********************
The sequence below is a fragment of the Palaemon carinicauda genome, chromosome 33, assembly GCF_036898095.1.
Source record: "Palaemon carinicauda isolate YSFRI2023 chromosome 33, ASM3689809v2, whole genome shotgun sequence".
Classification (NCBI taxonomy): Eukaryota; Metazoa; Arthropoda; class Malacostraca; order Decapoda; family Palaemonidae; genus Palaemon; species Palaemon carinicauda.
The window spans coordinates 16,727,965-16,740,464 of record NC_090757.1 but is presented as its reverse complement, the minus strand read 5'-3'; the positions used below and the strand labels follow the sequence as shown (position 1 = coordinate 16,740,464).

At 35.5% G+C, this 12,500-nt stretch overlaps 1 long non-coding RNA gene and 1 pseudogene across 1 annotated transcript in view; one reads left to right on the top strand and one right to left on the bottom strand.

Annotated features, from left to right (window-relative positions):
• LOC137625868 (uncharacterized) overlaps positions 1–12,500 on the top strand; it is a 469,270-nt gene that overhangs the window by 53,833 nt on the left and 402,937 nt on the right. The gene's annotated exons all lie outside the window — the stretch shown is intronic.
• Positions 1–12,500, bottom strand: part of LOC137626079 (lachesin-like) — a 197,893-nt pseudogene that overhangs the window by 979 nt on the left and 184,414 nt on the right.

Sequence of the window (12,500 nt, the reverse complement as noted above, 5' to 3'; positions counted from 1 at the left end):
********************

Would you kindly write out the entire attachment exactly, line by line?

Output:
The sequence below is a fragment of the Palaemon carinicauda genome, chromosome 33, assembly GCF_036898095.1.
Source record: "Palaemon carinicauda isolate YSFRI2023 chromosome 33, ASM3689809v2, whole genome shotgun sequence".
Classification (NCBI taxonomy): Eukaryota; Metazoa; Arthropoda; class Malacostraca; order Decapoda; family Palaemonidae; genus Palaemon; species Palaemon carinicauda.
The window spans coordinates 16,727,965-16,740,464 of record NC_090757.1 but is presented as its reverse complement, the minus strand read 5'-3'; the positions used below and the strand labels follow the sequence as shown (position 1 = coordinate 16,740,464).

At 35.5% G+C, this 12,500-nt stretch overlaps 1 long non-coding RNA gene and 1 pseudogene across 1 annotated transcript in view; one reads left to right on the top strand and one right to left on the bottom strand.

Annotated features, from left to right (window-relative positions):
• LOC137625868 (uncharacterized) overlaps positions 1–12,500 on the top strand; it is a 469,270-nt gene that overhangs the window by 53,833 nt on the left and 402,937 nt on the right. The gene's annotated exons all lie outside the window — the stretch shown is intronic.
• Positions 1–12,500, bottom strand: part of LOC137626079 (lachesin-like) — a 197,893-nt pseudogene that overhangs the window by 979 nt on the left and 184,414 nt on the right.

Sequence of the window (12,500 nt, the reverse complement as noted above, 5' to 3'; positions counted from 1 at the left end):